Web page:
General Motors may be planning for an all-electric future, but it will pay for it with the trucks it's building today.
After the introduction of its redesigned full-size pickups in 2019, the automaker has \started building a new lineup of full-size SUVs.
The 2021 Chevrolet Tahoe and Suburban were first out of the retooled General Motors Arlington, Texas, factory in June and will be joined by the GMC Yukon and Cadillac Escalade in the coming weeks.
The trucks absolutely dominate the segment. Their combined sales amounted to more than 263,214 units in 2019, compared to the Ford Expedition and Lincoln Navigator’s tally of 105,078.
Starting prices for the Chevys range from $50,295 to $72,895, depending on the model, but options can push them to more than $80,000. According to Edmunds, the average transaction price for full-size SUVs is more than $63,000, which means GM’s lineup represents over $16 billion in annual revenue with a profit margin as high as 30 percent, Barclays estimates.
The all-new models are larger than the ones they replace and are differentiated from the pickups they are based on with upscale interiors and a fully-independent suspension system to give them a more crossover-like ride, which can be upgraded with computer-controlled shocks and an adjustable air suspension system.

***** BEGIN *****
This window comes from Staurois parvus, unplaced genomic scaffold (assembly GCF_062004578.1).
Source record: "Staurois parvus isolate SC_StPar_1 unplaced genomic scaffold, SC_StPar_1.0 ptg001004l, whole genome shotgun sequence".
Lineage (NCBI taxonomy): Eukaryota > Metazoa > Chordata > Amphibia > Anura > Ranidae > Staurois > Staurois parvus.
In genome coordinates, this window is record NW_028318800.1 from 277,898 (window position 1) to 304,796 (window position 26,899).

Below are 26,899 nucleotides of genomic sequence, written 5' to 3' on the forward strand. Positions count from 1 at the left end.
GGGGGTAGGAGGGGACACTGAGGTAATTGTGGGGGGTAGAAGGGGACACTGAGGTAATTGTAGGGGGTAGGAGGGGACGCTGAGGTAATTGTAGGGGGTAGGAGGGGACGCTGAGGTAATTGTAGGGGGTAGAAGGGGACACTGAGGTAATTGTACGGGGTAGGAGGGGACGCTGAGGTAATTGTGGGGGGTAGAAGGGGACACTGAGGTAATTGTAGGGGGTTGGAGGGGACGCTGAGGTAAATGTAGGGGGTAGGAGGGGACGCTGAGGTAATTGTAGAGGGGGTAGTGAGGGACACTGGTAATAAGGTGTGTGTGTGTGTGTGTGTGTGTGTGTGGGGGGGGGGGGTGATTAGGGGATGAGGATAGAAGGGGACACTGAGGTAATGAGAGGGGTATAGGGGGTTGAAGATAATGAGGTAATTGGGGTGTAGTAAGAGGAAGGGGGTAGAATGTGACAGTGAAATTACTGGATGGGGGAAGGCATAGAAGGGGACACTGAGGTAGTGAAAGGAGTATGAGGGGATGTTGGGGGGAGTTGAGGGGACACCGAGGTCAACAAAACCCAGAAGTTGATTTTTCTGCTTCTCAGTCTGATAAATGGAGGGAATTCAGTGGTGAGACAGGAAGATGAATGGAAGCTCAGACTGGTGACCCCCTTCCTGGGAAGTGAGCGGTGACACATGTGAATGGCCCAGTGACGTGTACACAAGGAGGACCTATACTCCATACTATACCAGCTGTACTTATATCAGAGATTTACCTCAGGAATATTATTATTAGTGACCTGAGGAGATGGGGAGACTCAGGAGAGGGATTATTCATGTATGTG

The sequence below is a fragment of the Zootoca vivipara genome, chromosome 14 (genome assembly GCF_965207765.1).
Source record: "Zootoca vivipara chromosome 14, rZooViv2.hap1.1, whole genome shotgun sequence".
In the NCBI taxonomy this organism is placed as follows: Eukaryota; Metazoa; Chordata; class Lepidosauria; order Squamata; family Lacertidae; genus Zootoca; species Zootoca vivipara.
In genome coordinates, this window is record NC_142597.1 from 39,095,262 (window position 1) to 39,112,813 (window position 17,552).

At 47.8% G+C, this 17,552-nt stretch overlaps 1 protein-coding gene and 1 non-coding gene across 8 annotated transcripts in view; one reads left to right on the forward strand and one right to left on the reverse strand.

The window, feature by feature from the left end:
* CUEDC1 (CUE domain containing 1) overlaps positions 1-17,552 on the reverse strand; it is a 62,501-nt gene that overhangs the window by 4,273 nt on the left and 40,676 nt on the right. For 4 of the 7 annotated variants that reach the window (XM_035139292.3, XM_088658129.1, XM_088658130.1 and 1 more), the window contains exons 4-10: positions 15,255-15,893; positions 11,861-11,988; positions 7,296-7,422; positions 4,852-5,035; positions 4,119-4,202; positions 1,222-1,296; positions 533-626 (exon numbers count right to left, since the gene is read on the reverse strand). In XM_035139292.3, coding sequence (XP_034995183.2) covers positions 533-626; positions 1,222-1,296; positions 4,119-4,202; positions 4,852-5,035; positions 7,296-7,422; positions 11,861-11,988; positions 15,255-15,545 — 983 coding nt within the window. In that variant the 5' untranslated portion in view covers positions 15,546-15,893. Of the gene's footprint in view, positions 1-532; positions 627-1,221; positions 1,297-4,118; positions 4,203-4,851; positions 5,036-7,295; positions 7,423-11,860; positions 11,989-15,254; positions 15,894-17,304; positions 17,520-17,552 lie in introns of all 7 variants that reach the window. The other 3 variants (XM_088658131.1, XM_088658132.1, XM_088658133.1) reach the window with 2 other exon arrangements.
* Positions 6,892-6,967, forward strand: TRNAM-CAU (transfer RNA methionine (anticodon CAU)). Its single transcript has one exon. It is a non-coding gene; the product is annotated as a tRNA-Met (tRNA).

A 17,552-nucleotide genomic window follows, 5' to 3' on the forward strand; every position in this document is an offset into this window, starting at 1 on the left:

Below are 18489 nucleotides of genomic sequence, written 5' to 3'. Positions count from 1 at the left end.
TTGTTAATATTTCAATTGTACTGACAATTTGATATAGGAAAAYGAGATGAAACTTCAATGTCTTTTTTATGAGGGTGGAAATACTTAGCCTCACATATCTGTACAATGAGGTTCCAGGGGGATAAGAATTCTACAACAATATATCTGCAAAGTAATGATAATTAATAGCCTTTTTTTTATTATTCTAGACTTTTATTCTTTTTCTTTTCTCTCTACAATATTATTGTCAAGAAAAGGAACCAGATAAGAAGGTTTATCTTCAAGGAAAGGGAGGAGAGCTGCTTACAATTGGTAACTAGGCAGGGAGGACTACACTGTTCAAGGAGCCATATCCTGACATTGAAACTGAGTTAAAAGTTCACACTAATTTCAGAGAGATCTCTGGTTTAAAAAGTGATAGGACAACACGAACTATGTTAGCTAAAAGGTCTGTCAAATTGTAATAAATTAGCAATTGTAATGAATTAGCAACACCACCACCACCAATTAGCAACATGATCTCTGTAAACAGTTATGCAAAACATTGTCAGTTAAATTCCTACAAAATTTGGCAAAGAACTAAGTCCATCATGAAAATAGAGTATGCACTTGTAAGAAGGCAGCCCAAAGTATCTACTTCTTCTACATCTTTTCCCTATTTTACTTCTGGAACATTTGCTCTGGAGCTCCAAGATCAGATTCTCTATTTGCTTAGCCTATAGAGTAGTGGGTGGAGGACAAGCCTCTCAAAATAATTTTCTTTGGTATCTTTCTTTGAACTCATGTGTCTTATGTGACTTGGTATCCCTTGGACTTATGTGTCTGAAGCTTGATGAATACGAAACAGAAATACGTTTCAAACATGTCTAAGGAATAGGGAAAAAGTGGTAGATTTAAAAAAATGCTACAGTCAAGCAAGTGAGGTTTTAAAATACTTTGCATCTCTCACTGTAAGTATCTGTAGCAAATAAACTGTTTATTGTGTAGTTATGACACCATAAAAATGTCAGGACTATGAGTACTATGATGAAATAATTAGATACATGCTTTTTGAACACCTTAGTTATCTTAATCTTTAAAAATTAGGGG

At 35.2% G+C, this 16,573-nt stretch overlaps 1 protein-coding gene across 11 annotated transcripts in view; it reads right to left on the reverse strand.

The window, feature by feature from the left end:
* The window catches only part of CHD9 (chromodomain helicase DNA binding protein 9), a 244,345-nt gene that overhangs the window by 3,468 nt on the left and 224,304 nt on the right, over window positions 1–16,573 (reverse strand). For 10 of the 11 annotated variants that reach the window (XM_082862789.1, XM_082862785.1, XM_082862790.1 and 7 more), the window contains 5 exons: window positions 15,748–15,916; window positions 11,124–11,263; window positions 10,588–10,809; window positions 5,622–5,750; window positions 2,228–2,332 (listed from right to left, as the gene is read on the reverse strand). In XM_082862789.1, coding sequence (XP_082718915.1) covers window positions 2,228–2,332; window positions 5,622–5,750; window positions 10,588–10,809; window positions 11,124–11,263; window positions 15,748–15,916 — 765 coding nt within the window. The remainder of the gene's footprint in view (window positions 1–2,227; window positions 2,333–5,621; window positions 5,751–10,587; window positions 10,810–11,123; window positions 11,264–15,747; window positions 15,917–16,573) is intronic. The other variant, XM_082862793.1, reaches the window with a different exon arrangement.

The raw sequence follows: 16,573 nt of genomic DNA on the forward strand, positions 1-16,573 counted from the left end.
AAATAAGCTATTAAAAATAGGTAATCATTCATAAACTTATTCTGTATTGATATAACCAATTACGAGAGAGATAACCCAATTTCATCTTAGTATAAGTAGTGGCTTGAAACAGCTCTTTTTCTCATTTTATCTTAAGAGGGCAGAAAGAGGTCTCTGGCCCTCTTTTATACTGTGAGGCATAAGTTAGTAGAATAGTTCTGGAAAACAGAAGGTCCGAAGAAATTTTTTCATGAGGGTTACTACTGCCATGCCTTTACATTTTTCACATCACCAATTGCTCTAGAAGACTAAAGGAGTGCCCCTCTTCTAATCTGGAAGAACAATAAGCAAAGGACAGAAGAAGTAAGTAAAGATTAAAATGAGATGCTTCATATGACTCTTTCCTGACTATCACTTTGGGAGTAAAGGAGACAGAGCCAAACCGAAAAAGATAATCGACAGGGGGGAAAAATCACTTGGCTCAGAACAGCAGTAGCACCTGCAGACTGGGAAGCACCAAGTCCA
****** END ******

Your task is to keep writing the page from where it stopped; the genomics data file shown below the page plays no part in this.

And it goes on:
The Tahoe and Suburban are launching with two V8 gasoline engine options rated at 18 mpg combined, but a turbodiesel inline-6-cylinder that promises improved fuel economy will be added to the lineup later in the year.
While there are currently no plans for any electric versions, GM will be leveraging its strength in the full-size truck segment by introducing the GMC HUMMER EV next year as the first of its next-generation Ultium battery-powered models, which is part of a $20 billion investment in electric vehicles that’s been earmarked through 2025.